Neural Correlates of a Decision Variable Before Learning to Perform a Match/Non-Match Task
Xue-Lian Qi, Travis Meyer, Terrence R. Stanford, and Christos Constantinidis
J. Neurosci. 2012;32 6161-6169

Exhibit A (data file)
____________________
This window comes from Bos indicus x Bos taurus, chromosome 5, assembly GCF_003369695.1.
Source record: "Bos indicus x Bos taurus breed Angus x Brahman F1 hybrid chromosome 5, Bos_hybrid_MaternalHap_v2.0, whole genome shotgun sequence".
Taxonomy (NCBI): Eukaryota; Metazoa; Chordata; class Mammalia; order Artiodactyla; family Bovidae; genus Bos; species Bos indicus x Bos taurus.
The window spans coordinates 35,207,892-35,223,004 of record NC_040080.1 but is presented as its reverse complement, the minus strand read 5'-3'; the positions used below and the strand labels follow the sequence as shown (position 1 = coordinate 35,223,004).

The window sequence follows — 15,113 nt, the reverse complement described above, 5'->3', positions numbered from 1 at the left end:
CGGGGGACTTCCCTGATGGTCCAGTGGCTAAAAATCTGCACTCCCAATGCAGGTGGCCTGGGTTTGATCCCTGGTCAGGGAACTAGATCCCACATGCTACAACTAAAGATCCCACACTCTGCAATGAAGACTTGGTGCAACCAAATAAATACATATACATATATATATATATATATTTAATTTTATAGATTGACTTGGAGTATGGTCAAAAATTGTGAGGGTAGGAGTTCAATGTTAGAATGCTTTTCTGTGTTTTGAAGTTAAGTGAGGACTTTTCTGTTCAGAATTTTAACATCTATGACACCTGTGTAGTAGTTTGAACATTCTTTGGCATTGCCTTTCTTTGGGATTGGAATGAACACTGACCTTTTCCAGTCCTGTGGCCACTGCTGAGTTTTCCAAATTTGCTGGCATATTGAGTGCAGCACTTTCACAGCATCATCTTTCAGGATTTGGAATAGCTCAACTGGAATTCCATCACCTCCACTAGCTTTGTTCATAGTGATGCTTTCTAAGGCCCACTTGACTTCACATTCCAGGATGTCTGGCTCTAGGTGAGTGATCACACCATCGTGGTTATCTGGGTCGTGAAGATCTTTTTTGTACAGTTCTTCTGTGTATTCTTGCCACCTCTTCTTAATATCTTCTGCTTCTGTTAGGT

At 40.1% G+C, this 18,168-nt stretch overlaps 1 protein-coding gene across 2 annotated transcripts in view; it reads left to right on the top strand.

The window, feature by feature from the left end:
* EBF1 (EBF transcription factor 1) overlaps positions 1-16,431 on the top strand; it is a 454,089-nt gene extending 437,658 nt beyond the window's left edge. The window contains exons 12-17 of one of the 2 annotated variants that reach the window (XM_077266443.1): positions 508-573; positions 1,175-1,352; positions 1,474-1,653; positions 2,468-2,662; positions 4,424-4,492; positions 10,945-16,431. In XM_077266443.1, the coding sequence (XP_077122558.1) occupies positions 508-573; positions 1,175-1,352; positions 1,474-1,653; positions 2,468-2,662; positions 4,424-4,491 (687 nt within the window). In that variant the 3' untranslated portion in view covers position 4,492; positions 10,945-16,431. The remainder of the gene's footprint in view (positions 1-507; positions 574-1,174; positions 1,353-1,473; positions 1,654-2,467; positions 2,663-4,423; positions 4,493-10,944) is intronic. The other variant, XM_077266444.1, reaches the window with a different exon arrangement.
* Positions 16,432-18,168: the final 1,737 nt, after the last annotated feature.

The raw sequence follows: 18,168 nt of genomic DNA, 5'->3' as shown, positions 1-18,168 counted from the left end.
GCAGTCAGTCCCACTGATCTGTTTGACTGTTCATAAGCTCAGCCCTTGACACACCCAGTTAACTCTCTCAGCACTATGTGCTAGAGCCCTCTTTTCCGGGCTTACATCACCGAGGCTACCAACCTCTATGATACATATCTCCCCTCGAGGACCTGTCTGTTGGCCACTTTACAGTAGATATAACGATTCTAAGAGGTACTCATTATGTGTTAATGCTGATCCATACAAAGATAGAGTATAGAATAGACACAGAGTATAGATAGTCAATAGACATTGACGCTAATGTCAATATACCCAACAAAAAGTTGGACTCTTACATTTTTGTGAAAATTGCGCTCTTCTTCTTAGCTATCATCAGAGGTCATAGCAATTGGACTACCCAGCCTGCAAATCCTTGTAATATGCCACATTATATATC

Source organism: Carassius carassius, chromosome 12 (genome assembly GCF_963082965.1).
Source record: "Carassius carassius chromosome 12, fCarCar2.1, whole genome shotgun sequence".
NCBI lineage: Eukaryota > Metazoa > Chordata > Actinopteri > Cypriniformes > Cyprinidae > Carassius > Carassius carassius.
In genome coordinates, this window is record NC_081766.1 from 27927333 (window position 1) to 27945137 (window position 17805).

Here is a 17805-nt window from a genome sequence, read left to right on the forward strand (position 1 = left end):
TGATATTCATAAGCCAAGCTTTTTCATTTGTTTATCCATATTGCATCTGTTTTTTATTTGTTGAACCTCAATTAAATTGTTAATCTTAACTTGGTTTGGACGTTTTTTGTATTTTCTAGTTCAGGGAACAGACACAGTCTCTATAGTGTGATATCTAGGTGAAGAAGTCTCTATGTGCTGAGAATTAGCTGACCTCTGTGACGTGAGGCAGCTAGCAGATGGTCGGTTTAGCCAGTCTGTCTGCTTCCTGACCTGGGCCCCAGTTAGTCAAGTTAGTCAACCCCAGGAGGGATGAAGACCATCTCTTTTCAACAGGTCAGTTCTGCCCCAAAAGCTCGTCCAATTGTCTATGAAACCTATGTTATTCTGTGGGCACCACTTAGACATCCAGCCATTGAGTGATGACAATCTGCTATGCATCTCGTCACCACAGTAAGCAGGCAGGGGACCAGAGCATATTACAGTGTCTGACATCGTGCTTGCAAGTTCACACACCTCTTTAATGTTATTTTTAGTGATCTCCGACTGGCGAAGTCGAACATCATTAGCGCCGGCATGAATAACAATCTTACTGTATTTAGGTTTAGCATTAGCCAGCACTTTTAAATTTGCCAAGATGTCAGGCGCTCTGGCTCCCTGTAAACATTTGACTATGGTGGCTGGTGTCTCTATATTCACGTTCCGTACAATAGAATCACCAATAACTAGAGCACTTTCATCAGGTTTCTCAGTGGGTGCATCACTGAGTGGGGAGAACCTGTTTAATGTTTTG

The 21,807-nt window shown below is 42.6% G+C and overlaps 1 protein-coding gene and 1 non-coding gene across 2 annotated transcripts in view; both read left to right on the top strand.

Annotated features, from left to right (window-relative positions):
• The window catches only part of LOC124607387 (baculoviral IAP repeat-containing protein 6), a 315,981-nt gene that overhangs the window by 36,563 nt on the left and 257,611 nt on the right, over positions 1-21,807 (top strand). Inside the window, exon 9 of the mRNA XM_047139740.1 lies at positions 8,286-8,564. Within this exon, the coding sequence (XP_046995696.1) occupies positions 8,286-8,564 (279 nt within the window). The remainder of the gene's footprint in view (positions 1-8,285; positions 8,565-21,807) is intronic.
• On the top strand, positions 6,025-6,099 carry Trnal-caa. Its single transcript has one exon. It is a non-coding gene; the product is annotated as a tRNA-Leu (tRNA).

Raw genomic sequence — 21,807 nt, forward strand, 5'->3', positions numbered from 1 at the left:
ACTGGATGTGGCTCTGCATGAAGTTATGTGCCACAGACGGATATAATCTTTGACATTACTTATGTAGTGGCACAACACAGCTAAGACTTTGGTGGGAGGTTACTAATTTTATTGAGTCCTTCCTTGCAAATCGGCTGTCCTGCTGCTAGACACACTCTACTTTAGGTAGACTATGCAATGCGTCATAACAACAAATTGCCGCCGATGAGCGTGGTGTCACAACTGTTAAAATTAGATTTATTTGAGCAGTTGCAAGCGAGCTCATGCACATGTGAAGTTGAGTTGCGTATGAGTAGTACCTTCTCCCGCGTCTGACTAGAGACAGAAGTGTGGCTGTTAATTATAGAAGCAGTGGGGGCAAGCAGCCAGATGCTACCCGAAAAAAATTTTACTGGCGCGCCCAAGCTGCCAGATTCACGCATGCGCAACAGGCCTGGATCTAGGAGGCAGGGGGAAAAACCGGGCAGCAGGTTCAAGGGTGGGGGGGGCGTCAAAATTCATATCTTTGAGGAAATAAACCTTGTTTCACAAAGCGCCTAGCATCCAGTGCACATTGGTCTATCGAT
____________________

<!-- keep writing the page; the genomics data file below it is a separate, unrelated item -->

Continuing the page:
The lateral prefrontal cortex plays an important role in working memory and decision-making, although little is known about how neural correlates of these functions are shaped by learning. To understand the effect of learning on the neuronal representation of decision-making, we recorded single neurons from the lateral prefrontal cortex of monkeys before and after they were trained to judge whether two stimuli appeared at matching spatial locations. After training, and in agreement with previous studies, a population of neurons exhibited activity that was modulated depending on whether the second stimulus constituted a match or not, which had predictive ability for the monkey's choice. However, even before training, prefrontal neurons displayed modulation depending on the match or non-match status of a stimulus, with approximately equal percentages of neurons preferring a match or a non-match. The difference in firing rate and discriminability for match and non-match stimuli before training was of comparable magnitude as that after training. Changes observed after training involved an increase in the percentage of neurons exhibiting this effect, a greater proportion of neurons preferring non-match stimuli, and a greater percentage of neurons representing information about the first stimulus during the presentation of the second stimulus. Our results suggest that the neuronal activity representing some match/non-match judgments is present in the lateral prefrontal cortex even when subjects are not required to perform a comparison and before any training.